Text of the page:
Lancaster County and Lincoln are doing it — why not Douglas County and Omaha?
Having serious discussions about long-term consolidation of the city and county governments, that is.
A local task force appointed by Lincoln and Lancaster County spent 10 months studying the merger potential for the Capital City and Lancaster. The group recently released its recommendations, and a key conclusion was clear and direct:
“The City of Lincoln and Lancaster County should begin long-term planning for the creation of a full consolidated City-County government, with broad home rule authority.”
The Lancaster County Board and the Lincoln City Council will hold a joint meeting next Tuesday to discuss the issue. (Yes, it will be a joint meeting — that fact alone sends a positive signal to taxpayers.)
The task force said additional studies are needed to explore specific options for reaching long-term merger in the most efficient manner.
For the short term, the task force on a 9-1 vote listed a number of practical ways in which city and county departments could cooperate and seek greater efficiencies, in some cases expanding on existing arrangements. The paired departments: city Police Department and county Sheriff’s Office; city and county attorneys’ offices; city public works and county engineering departments; county clerk and city clerk.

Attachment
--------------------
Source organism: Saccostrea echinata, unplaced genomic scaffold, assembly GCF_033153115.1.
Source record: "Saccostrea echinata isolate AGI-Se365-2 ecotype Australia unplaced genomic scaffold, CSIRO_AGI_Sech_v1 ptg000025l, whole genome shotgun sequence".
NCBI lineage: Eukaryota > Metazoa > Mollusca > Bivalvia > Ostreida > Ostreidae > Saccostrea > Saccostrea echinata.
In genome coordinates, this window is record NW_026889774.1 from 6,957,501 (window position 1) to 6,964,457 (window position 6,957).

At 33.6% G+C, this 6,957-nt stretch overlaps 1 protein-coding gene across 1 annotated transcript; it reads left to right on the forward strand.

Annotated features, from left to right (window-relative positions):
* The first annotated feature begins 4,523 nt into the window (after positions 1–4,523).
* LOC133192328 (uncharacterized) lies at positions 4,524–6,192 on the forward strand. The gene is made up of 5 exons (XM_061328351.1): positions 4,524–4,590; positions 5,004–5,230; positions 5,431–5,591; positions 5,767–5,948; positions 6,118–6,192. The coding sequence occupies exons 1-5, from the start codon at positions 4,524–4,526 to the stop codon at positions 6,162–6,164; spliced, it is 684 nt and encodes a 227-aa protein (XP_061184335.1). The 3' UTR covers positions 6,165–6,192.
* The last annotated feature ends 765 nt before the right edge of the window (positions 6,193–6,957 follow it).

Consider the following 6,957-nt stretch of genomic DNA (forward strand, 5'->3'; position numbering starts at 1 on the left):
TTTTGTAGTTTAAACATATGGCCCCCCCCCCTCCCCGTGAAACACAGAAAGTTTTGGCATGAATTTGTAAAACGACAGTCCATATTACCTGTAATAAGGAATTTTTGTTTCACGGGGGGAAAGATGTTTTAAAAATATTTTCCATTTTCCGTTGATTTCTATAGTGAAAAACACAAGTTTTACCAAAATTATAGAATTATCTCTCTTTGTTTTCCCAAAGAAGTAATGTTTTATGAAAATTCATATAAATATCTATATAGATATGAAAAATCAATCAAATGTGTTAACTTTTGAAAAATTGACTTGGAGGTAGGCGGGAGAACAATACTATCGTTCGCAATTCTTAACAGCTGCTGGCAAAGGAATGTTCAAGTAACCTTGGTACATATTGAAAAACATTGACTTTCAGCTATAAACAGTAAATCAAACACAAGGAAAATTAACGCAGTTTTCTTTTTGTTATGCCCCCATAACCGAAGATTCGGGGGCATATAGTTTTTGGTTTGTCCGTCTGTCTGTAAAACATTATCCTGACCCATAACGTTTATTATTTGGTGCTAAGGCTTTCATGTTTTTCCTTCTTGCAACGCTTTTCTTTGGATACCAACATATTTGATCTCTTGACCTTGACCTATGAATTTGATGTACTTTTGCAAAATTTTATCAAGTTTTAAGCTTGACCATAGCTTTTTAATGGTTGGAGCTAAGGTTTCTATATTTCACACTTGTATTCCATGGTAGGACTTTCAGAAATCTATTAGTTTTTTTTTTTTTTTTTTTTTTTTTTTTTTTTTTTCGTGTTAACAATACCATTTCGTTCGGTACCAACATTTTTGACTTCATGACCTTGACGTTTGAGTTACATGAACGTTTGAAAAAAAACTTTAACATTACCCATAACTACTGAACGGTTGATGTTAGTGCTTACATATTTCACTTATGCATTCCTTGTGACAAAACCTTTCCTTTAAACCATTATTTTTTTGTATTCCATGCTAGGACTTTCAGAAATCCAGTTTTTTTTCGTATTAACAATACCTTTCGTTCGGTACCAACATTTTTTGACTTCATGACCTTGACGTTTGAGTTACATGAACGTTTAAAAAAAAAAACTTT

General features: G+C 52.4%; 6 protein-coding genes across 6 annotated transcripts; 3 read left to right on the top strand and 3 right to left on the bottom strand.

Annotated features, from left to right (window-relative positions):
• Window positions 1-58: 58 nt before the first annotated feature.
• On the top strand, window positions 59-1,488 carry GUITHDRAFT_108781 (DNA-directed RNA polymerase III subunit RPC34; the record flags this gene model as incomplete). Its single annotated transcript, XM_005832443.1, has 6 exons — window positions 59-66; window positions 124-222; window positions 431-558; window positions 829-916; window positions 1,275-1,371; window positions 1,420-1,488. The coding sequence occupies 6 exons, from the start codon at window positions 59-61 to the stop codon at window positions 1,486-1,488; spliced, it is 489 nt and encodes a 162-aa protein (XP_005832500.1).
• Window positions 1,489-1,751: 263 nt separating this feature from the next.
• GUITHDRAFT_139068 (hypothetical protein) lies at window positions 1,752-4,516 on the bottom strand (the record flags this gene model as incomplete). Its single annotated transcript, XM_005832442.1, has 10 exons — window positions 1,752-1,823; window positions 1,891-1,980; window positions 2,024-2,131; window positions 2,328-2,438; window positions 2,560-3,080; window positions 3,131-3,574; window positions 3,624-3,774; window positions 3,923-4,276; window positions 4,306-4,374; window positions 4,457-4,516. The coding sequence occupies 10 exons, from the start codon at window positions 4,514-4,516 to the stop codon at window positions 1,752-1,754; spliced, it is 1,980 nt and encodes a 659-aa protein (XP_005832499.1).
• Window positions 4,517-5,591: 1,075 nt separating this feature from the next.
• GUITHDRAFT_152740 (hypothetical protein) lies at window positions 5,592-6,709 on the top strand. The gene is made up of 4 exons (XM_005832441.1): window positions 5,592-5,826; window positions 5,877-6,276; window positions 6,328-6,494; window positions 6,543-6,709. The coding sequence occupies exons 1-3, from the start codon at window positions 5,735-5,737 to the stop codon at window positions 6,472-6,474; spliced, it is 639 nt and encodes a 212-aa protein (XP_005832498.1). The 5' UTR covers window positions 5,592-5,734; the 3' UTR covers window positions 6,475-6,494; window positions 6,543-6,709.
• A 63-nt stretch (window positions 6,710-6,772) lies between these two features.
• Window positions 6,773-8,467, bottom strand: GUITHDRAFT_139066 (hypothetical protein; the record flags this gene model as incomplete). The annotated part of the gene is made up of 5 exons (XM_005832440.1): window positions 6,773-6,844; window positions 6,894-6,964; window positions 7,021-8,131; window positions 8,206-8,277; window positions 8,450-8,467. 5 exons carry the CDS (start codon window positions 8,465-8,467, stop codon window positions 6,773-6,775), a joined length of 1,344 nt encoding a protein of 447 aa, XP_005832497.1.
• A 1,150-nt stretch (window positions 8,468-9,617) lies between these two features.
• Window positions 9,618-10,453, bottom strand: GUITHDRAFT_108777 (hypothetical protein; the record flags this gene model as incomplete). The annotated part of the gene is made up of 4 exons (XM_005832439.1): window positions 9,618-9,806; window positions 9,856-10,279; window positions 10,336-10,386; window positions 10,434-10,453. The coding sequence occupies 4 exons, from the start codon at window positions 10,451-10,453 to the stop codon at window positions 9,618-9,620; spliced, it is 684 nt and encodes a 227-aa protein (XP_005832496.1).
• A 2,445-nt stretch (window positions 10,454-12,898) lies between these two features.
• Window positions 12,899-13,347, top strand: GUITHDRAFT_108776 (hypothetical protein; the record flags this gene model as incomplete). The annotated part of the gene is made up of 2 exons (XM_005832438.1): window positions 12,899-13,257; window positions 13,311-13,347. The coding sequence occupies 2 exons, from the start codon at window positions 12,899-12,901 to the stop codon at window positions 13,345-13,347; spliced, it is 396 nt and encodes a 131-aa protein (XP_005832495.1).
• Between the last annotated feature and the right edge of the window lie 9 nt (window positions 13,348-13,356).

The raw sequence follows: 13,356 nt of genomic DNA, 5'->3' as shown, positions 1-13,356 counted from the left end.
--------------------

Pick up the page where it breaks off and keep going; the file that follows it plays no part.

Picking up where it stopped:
It was suggested, for example, that the city Police Department and county Sheriff’s Office establish a joint firing range, merge training programs and combine vehicle maintenance facilities.
No one would say that a city-county merger is easy to negotiate or quick to implement. It’s not. But as Omaha continues to expand across so large a swath of Douglas County, the case for seeking far greater collaboration and efficiencies continues to grow.
Just over a year ago Douglas County voters sent a dramatic message on this score. In a 2012 ballot measure, voters were asked whether the county Assessor’s Office and Register of Deeds Office should be consolidated. A whopping 74 percent said “yes.”
What a contrast to the lack of progress on merging the two governments’ respective crime labs — an eminently sensible immediate target for consolidation. The off-and-on discussions are about to enter their fourth year.
The one encouraging factor is that Omaha Mayor Jean Stothert’s chief of staff, Marty Bilek, is a former Douglas County chief deputy. Perhaps that change can lead to the needed trust-building.
Unless Omaha and Douglas County can report significant progress on this issue in 2014, the public will be left with the impression that local officials on both sides are content to yield to parochialism and excuse-making rather than showing leadership and bringing things to resolution.
Meanwhile, Lancaster County and Lincoln are setting a commendable example. They’re not saying that city-county merger needs to be done immediately.
But they’re rightly saying that it is appropriate for serious-minded leaders to put the issue on the table and lay the groundwork for future progress.